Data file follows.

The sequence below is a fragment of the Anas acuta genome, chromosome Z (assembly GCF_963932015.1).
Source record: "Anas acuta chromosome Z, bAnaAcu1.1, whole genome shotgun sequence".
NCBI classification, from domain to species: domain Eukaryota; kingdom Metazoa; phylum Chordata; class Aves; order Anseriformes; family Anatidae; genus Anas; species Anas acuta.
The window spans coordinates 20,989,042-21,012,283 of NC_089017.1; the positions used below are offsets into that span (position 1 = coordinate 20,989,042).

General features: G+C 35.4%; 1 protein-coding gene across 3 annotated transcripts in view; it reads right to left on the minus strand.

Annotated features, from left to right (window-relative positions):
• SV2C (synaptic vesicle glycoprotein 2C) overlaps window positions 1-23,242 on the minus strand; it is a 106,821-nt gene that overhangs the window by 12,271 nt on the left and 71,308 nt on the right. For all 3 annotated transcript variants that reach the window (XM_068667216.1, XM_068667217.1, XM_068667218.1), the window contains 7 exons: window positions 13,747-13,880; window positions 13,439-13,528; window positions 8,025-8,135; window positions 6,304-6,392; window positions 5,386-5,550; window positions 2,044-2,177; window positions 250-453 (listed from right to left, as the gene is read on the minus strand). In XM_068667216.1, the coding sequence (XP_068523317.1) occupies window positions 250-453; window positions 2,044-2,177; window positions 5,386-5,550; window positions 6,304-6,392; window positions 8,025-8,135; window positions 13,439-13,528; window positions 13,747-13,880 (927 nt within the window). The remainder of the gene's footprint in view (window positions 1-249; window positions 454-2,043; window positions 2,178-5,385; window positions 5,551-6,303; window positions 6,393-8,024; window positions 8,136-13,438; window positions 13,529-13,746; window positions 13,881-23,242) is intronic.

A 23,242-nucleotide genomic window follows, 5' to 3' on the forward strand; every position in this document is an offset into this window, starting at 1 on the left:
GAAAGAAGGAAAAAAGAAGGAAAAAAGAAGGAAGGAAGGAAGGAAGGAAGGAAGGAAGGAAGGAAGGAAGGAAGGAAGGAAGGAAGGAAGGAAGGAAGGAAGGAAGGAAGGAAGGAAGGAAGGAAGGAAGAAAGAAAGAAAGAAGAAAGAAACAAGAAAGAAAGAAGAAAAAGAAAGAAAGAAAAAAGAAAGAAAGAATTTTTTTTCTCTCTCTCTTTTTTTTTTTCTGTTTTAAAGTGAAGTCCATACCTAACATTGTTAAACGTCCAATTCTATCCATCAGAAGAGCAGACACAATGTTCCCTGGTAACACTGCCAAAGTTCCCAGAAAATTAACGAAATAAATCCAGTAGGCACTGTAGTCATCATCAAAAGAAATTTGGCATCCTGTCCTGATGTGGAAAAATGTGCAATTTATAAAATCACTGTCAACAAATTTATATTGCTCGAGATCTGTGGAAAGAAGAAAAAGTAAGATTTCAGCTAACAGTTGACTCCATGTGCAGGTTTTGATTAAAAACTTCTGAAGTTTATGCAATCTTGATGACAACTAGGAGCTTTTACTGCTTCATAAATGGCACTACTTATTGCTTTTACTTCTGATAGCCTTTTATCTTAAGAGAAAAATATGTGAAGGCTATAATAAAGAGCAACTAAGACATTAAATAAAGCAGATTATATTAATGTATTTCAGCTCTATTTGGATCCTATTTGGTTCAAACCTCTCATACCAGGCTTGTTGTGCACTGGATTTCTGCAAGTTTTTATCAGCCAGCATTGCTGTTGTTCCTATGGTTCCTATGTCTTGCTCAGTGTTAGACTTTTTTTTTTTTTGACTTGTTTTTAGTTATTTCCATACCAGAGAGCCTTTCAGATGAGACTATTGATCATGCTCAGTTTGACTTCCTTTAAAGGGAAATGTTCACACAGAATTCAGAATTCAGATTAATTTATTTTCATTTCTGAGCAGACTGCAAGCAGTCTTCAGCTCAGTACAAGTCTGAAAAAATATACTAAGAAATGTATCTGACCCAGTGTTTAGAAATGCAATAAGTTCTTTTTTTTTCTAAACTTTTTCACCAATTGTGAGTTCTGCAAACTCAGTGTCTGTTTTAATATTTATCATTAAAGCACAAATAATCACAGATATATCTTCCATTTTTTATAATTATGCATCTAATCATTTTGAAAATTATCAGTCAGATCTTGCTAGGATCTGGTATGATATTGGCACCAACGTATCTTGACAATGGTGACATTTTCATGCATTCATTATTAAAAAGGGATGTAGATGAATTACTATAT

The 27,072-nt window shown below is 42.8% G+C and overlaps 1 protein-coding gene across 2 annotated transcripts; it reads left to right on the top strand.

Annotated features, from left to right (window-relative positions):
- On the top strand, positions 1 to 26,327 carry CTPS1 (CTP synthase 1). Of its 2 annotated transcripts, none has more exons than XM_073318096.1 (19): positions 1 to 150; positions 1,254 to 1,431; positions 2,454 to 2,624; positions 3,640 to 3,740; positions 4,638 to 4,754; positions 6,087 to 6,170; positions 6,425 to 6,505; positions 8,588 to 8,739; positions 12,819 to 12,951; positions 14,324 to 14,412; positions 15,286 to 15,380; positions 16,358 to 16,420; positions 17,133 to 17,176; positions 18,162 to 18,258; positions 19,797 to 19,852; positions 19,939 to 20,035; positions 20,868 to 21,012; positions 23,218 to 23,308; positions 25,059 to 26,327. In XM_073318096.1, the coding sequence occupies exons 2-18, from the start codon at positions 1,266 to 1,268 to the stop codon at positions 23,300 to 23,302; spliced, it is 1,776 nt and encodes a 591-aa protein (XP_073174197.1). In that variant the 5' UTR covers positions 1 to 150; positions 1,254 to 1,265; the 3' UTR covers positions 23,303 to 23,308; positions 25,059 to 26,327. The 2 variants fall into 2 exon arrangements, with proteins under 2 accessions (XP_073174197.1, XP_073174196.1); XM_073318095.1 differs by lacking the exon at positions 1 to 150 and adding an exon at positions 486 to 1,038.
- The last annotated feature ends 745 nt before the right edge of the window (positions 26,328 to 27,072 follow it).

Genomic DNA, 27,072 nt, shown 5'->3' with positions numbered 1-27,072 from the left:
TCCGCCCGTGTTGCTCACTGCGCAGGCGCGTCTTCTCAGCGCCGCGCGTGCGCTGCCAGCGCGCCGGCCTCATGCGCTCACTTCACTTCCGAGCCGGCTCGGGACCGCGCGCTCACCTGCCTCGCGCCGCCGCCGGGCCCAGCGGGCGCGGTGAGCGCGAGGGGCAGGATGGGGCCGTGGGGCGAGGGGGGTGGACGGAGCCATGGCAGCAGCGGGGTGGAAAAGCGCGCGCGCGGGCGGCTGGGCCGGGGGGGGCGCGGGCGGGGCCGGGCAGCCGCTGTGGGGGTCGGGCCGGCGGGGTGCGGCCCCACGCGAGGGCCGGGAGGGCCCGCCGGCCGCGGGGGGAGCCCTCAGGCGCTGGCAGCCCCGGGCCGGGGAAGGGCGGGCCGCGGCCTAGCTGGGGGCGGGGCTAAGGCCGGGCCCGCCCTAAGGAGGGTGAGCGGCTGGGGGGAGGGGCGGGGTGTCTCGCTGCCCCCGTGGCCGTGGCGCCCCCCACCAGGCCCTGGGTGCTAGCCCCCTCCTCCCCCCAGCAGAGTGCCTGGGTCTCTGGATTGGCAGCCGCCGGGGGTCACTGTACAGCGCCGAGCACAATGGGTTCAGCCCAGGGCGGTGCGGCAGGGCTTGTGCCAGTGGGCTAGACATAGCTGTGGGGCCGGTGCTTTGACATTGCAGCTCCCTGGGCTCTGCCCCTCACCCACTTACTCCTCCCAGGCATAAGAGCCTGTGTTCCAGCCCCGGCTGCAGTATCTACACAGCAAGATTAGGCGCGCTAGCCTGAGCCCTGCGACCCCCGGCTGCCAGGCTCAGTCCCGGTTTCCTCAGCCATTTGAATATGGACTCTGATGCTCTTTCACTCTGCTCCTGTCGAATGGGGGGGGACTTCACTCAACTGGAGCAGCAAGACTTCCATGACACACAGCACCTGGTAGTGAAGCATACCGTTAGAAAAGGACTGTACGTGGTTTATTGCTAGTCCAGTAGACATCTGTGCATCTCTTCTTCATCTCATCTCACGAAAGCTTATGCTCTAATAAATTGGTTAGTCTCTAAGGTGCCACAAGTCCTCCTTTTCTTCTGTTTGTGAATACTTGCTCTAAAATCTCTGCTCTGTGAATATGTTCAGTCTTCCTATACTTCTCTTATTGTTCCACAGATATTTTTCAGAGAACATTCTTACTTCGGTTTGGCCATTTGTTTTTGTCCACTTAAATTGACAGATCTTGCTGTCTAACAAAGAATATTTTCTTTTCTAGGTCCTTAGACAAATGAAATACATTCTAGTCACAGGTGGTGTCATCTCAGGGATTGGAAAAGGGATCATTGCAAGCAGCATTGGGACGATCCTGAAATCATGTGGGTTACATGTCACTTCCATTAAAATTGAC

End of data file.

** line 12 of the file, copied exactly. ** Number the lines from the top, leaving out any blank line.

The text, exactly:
- On the top strand, positions 1 to 26,327 carry CTPS1 (CTP synthase 1). Of its 2 annotated transcripts, none has more exons than XM_073318096.1 (19): positions 1 to 150; positions 1,254 to 1,431; positions 2,454 to 2,624; positions 3,640 to 3,740; positions 4,638 to 4,754; positions 6,087 to 6,170; positions 6,425 to 6,505; positions 8,588 to 8,739; positions 12,819 to 12,951; positions 14,324 to 14,412; positions 15,286 to 15,380; positions 16,358 to 16,420; positions 17,133 to 17,176; positions 18,162 to 18,258; positions 19,797 to 19,852; positions 19,939 to 20,035; positions 20,868 to 21,012; positions 23,218 to 23,308; positions 25,059 to 26,327. In XM_073318096.1, the coding sequence occupies exons 2-18, from the start codon at positions 1,266 to 1,268 to the stop codon at positions 23,300 to 23,302; spliced, it is 1,776 nt and encodes a 591-aa protein (XP_073174197.1). In that variant the 5' UTR covers positions 1 to 150; positions 1,254 to 1,265; the 3' UTR covers positions 23,303 to 23,308; positions 25,059 to 26,327. The 2 variants fall into 2 exon arrangements, with proteins under 2 accessions (XP_073174197.1, XP_073174196.1); XM_073318095.1 differs by lacking the exon at positions 1 to 150 and adding an exon at positions 486 to 1,038.